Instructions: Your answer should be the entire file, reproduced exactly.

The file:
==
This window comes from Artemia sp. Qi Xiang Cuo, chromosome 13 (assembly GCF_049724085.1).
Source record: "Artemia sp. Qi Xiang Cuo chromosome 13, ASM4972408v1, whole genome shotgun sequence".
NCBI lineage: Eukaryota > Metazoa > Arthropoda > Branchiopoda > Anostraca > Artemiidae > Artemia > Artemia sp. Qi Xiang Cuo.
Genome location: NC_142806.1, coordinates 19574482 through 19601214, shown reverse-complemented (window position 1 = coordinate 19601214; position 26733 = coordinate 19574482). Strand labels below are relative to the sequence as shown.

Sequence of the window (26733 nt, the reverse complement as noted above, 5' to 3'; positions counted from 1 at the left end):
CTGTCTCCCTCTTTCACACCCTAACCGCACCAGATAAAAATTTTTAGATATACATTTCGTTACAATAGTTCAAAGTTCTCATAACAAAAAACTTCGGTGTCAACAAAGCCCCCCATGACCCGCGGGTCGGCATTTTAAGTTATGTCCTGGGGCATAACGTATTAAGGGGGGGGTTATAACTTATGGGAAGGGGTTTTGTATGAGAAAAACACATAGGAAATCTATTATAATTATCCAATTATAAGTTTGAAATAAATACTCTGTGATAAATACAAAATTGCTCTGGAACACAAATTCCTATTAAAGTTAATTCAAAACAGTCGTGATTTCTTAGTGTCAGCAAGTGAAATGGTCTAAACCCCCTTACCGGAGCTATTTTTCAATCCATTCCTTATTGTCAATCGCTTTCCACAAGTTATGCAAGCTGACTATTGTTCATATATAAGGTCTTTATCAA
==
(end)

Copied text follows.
This window comes from Artemia sp. Qi Xiang Cuo, chromosome 13 (assembly GCF_049724085.1).
Source record: "Artemia sp. Qi Xiang Cuo chromosome 13, ASM4972408v1, whole genome shotgun sequence".
NCBI lineage: Eukaryota > Metazoa > Arthropoda > Branchiopoda > Anostraca > Artemiidae > Artemia > Artemia sp. Qi Xiang Cuo.
Genome location: NC_142806.1, coordinates 19574482 through 19601214, shown reverse-complemented (window position 1 = coordinate 19601214; position 26733 = coordinate 19574482). Strand labels below are relative to the sequence as shown.

Sequence of the window (26733 nt, the reverse complement as noted above, 5' to 3'; positions counted from 1 at the left end):
CTGTCTCCCTCTTTCACACCCTAACCGCACCAGATAAAAATTTTTAGATATACATTTCGTTACAATAGTTCAAAGTTCTCATAACAAAAAACTTCGGTGTCAACAAAGCCCCCCATGACCCGCGGGTCGGCATTTTAAGTTATGTCCTGGGGCATAACGTATTAAGGGGGGGGTTATAACTTATGGGAAGGGGTTTTGTATGAGAAAAACACATAGGAAATCTATTATAATTATCCAATTATAAGTTTGAAATAAATACTCTGTGATAAATACAAAATTGCTCTGGAACACAAATTCCTATTAAAGTTAATTCAAAACAGTCGTGATTTCTTAGTGTCAGCAAGTGAAATGGTCTAAACCCCCTTACCGGAGCTATTTTTCAATCCATTCCTTATTGTCAATCGCTTTCCACAAGTTATGCAAGCTGACTATTGTTCATATATAAGGTCTTTATCAA